WI(1) USER COMMANDS WI(1)
PENIX OPERATING SYSTEM DOCUMENTATION PENIX
wi - whatyouseeisprettypathetic interactiveEditor
wi [ - ] fmnpuvy [ arg1 arg2 argh fname fname fname fname... ]
It is said that you can tell an operating system by the editor
that is bundled with it. That certainly goes a long way to
explaining Penix. wi is a multitasking, multi-windowed
character-based editor that also doubles as a backup print
scheduler for the drooler subsystem and triples as an online
news service (see the verbose option).
f Set flag. If this option is present, then arg2
indicates the total number of flags that you wish to
set. The flags must be specified after the filenames
and must be preceeded by a colon (see examples).
m Munge. This must be used ONLY with multiple
filenames, and causes the contents of multiple windows
to be appended to the same temporary file if multiple
files are created without filenames and the sefm flag
n Notify all descendant daemons, aengels, maenads and
goelems that you are in a wi editing session and that
they should not disturb you unless it's really
p Disable print-scheduler-swapping. This option assures
that your wi session will not be interrupted by
messages from the wi_not maenad process which
accompanies the drooler-emulation mode. It is a
toggle; within wi, you can re-enable print-scheduler-
swapping from the command prompt with the
u Use a different keymap than the system default. This
allows the user to enter wi from a wide variety of
terminals, and more importantly, to exit again
afterwards. If this option is present, the path for
the new keymap is taken from arg2. If absent, the
v Verbose mode. When enabled, wi will open four windows
on the screen, column-wise, displaying ascii text in
the first, hexadecimal in the second, RTF codes in the
third and any spurious messges from the outside world
in the fourth. As these messages are often deflected
by the RALF lexical fluff filter, or occasionally lost
by the gettyStuffed LZH message compacter, the verbose
mode can be a useful way of finding out what's going
y Yoo-nique option. If multiple windows are opened
without specified filenames, the wi_not maenad will
attempt to generate names for the files using the same
algorithm as used by rcatpar to generate new passwords
arg1 The number of files which are to be edited, minus one.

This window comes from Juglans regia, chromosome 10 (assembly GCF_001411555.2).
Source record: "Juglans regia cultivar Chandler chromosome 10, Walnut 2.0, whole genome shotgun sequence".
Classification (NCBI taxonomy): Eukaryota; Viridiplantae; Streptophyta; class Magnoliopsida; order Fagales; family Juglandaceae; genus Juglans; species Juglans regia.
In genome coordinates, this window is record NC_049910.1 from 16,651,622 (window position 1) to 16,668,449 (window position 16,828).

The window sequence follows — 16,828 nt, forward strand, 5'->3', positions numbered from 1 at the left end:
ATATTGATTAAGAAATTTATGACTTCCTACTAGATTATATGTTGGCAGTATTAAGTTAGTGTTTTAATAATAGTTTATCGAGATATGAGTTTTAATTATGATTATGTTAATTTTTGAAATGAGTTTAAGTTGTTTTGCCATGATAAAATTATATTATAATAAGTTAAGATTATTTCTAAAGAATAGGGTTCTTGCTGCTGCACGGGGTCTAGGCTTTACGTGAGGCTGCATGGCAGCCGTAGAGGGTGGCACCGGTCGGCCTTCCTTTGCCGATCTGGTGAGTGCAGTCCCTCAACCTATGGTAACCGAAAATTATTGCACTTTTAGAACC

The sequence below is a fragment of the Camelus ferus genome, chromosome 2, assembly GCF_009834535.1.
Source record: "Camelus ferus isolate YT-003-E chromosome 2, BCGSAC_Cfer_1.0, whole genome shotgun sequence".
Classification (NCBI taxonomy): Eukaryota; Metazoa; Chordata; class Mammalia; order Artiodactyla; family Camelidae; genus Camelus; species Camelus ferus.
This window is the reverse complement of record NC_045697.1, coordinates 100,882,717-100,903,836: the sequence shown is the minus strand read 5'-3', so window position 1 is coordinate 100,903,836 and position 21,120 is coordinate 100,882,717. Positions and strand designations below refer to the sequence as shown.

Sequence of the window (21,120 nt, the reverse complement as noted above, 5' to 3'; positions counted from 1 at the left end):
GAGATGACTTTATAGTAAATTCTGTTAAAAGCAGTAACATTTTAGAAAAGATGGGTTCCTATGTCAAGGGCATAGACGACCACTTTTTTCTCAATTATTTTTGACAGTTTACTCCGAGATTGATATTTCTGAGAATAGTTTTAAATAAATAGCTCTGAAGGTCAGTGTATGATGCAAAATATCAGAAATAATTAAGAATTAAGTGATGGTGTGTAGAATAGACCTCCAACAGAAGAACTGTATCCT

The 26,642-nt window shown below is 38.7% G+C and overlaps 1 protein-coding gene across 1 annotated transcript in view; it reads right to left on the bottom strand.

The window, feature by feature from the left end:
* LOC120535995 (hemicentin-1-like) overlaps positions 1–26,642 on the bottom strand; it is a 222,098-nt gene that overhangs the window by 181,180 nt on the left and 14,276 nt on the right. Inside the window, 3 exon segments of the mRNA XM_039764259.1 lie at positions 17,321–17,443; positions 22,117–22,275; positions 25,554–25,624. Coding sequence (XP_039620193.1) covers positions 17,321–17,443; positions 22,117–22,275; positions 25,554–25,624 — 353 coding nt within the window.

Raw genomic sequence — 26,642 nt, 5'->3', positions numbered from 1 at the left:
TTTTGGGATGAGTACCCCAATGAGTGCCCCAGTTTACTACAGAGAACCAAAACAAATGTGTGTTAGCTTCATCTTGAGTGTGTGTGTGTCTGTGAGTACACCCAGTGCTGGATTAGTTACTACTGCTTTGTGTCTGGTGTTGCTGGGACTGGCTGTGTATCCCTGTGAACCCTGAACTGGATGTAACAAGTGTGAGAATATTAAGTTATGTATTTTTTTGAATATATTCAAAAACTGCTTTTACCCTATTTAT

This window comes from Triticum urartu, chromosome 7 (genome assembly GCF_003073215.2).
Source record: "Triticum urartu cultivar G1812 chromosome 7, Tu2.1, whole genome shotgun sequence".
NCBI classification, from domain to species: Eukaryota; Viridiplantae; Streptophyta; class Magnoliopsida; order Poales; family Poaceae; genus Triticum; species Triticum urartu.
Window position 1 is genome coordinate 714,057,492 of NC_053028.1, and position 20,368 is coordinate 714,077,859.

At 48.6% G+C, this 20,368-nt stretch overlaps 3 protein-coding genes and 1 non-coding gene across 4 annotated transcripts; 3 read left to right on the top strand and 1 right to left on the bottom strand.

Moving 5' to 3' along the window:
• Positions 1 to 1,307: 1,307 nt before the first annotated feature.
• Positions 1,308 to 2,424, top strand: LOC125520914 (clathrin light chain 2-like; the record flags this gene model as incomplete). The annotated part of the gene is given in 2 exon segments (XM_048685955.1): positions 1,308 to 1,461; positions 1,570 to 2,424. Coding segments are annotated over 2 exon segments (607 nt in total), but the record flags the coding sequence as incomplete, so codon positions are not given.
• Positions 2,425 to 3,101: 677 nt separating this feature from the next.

This also controls the number of windows which will be
opened; the windows are tiled so that each window has
an equal amount of screen space when opened.
argh This is a dummy argument which acts as a buffer
between the numeric arguments and the filenames.
Once in wi, you will be in curser mode, as denoted by the words
INSERT-MODE -*-OFF-*- in flashing, reversed characters across
the top of the screen (this flashing, and the blinking of you
cursor, is handled by the wi_not maenad process which is
started with your wi session). You can move the cursor around
the screen with the following keys:
up: f previous word: q page top: enter
down: p next word: f7 page bottom: ctrl-z
left: y previous paragraph: esc file top: alt-k
right: / next paragraph: tab file bottom: ctrl-alt-del
delete: r over-write mode: # beep: ctrl-G
Insert mode is entered by holding down the `i' key until the
terminal's keyboard buffer overflows and it begins to beep at
you. When this happens, the system aengel-process `Goliad'
receives an interrupt from the serIOus controller that your
teminal is connected to; `Goliad' looks your process up in the
system task table, /typical/who's_who, locates the wi_not
maenad process associated with your current wi session and
sends it a `guess_who_wants_to_go_into_insert_mode' message.
The maenad then deletes the .edrc file in your home directory,
replacing it with a copy of /typical/keymaps/InsertModeKeys and
then restarts itself using this keymap. You can return to
curser mode by repeatedly moving the cursor to the bottom of
the file; if the wi_not maenad detects eight or more `move to
file bottom' orders in the space of thirty seconds, it assumes
a desire to leave insert mode. `move to file bottom' is the
only cursor-movement command that is common to both insert and
Keyboard macros can be defined when in curser mode by pressing
control-backspace to enter command mode. The command prompt
will appear at the bottom of the screen:
PLEASE ENTER YOUR COMMAND HERE (NO LONGER THAN 80 CHARACTERS):
There are only five valid commands: `q' to save the file, `s'
to quit without saving the file, `a' to quit and save the file,
`n' or SETENVIRONMENTFLAGSPLEASE to allow setting of external
flags and `w' for `set macro'. Once in `set macro' mode, the
words SET-MACRO-MODE -*-ON-*- in flashing, reversed characters
appear across the top of the screen. From then on, any
keystrokes you enter are not acted upon, but are piped into a
file in /ephemeral/keymaps/keymaps/keymaps/$$macro (where $$ is
your unique system ID). Once macro mode is left (by pressing
control-z eight times quickly), you will be asked which key
sequence to allocate this macro to; it can be assigned to any
key combination, including control-z. On pressing this key in
future, the contents of that file will be piped to the wi_not
maenad, which will assume them to be ordinary keystrokes and
will act upon them as such.
pss ON | OFF
Print-scheduler-swapping. When set ON, your wi_not maenad
will assume control of the drooler printer line that
matches the address of your serIOus line in the